Rescue is the Art & Science of matching your tools, talents and tricks to needs of our customers!
                  Carl D. Avery

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                  • #10
                    We've only had to cut the Nader Pin a few times. Usually, the spreaders have been able to pop it off w/ out too much trouble. Of the few times, the cutters have done it probably twice, and the sawzall maybe twice. Both have worked fine. I'm trying to get my company in more of a habit of using the sawzall in conjunction w/ the cutters. I've come to wrecks on the engine (2nd after the rescue), grabbed the sawzall and been through the posts at the same time the cutters are finishing the other side. They definitely have the capability of being faster and easier.

                    Stay Safe

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                    • #11
                      Cutting the Nader pin...

                      I wouldn't attack this first, as it's rare this is the only thing that's jamming your door. Even if you access the pin and cut it, it's probable that the door is still wedged in other places.

                      In many circumstances, I'd rather use the spreaders to vertically crush the window frame, access the hinges, pop the hinges, then allow the door to roll off or force it off the Nader pin. Now if the pin is the last thing keeping the door from coming off, get rid of it somehow.

                      Another option is to just cut the metal around the pin and take the whole assembly off with the door. Panel cutters, 'cip saw, air chisel, whatever. My preference is using the spreaders though.
                      God Bless America!Remember all have given some, but some have given all.
                      Google Is Your Friend™Helpful forum tip - a "must see" if you're new here
                      Click this to search FH Forums!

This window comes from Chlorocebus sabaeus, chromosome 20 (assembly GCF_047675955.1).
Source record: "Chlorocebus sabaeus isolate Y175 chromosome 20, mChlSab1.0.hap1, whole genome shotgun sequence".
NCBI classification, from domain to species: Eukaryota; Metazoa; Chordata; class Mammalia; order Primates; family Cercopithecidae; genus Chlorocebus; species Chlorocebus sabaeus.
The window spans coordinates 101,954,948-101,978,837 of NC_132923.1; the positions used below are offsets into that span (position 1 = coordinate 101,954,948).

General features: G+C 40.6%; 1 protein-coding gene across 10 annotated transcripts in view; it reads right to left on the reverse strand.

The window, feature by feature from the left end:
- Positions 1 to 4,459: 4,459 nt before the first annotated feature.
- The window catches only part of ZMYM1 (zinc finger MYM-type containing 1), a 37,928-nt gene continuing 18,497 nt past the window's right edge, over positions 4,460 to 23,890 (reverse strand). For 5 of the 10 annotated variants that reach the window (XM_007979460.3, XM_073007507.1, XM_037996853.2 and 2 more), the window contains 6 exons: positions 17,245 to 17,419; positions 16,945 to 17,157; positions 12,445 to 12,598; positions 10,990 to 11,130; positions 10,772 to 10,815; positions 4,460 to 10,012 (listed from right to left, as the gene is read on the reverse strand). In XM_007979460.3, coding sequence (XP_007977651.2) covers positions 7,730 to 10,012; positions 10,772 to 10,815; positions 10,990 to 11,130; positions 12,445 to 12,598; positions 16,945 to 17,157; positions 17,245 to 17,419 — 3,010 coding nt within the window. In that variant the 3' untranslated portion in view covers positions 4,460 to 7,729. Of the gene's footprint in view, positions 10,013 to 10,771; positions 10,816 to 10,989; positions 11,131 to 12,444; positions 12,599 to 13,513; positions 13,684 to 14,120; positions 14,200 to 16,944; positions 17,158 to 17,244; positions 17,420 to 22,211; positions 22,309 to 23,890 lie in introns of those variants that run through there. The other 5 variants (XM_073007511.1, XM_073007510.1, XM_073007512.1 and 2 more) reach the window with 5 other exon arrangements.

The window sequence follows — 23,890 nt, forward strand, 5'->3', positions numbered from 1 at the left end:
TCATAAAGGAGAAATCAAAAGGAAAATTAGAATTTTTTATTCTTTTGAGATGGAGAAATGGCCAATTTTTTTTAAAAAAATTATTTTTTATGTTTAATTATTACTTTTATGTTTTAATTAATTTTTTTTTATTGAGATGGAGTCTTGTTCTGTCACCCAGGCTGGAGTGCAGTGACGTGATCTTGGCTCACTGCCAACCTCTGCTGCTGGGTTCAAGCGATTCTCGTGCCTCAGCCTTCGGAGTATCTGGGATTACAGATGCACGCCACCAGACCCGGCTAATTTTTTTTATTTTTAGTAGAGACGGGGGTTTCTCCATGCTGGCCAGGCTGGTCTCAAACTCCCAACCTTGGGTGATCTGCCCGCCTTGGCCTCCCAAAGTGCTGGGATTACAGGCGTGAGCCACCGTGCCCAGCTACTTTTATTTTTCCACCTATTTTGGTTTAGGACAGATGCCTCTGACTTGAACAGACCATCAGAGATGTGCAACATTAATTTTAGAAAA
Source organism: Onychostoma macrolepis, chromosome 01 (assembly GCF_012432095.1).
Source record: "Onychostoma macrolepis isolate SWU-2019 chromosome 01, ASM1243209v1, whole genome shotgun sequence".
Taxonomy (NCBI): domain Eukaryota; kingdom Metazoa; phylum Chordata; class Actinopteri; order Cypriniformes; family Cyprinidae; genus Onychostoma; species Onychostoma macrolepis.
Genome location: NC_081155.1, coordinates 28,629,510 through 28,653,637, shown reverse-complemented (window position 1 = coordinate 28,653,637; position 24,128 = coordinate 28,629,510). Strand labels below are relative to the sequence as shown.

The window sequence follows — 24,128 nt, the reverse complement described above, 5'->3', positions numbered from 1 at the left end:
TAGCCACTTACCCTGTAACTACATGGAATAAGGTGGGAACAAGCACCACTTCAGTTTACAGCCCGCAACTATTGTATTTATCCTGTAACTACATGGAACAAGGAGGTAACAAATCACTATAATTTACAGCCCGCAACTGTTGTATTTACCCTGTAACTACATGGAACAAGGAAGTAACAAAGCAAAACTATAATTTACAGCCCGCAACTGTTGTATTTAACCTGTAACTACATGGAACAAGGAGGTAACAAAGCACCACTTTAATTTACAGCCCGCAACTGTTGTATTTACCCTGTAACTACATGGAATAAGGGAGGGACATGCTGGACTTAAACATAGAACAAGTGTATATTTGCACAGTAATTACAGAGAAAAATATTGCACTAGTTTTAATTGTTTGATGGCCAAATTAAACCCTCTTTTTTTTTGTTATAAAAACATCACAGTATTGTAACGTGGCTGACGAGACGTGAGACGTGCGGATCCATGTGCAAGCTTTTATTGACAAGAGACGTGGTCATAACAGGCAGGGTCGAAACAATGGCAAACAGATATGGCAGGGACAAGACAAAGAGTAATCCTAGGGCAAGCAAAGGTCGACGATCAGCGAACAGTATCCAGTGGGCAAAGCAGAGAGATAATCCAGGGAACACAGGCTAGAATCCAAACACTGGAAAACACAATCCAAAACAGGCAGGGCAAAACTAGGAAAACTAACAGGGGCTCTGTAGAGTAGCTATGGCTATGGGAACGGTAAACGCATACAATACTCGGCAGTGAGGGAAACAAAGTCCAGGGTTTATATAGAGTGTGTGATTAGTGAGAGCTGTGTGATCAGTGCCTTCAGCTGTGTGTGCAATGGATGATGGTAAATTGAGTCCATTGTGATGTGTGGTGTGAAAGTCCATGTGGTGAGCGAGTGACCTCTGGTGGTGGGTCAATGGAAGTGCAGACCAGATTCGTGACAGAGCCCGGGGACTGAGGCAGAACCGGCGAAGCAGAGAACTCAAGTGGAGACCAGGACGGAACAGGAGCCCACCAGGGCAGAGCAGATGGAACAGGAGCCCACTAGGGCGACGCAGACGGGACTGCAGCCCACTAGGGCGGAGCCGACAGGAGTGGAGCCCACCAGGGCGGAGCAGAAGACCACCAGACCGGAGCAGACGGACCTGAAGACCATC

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                      • #12
                        I just finished HURSTS latest classes and the saws all will be a no no shortly. The automakers are putting the fuel lines in the a and c posts. If you fracture one in a crash and take out a saw it could ignite. The newest techniques are to cut just about everything. Use the spreaders to open the purchase point on the door that you want to force. This is done with a verticle spread ..not a pinch. Then Pinch right above the front tire to collapse the compartment body beam. Now you go to the cutters. You cut the nader pin. It doesnt go anywhere because it is inside the door and there is a cover on the latch. Open the door and cut the hinges on the door. The door is gone. IF you have to do a dash roll the you just need to cut a space out of the kick panel and the a post. The new glass that they are going to start using WILL NOT BREAK AT ALL. With those last cuts then you go to a ram or spreader and get in the hole that you cut in the kick panel and lift away. If you are using a cutter and the tool starts to twist and the blades spread then you need to get the item being cut closer to the fulcrum of the tool. The tool needs to be checked for loose blades also. The newer cutting tool blades wont balk at a nader pin at all. HAPPY CUTTING.

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                        • #13
                          Eyecue,

                          From the class you just took, did the instructors say which makes and models were putting the fuel lines through the a and c posts (pillars) ? How about the makes and models of the unbreakable glass you mentioned ?

                          Thank you,
                          BE SAFE
                          Before Everything, Stop And First Evaluate

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                          • #14
                            This is a copy of the text message I sent directly to 'Eyecue' after I read his posting. I'll make any reply and any follow-up information available in the Forum when received.

                            Ron Moore wrote to Eyecue;

                            "Did you attend a HURST class in Pennsylvania presented by a factory representative?

                            Who was the instructor for the program that gave you the info on the A- and C-pillars?

                            Who gave you the info on the "unbreakable" glass?

                            --

                            [ 10-31-2001: Message edited by: rmoore ]
                            Ron Moore, Forum Moderator
                            www.universityofextrication.com

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                            • #15
                              I'll be watching this thread.I don't doubt they'll try to run fuel lines in the rocker panel area but I doubt you will see it in the pillars.Also for what it's worth fuel pressures non return systems are creeping toward 75-80 PSI and Coolant pressures are headed toward 30 Psi.Let's stay safe out there.T.C.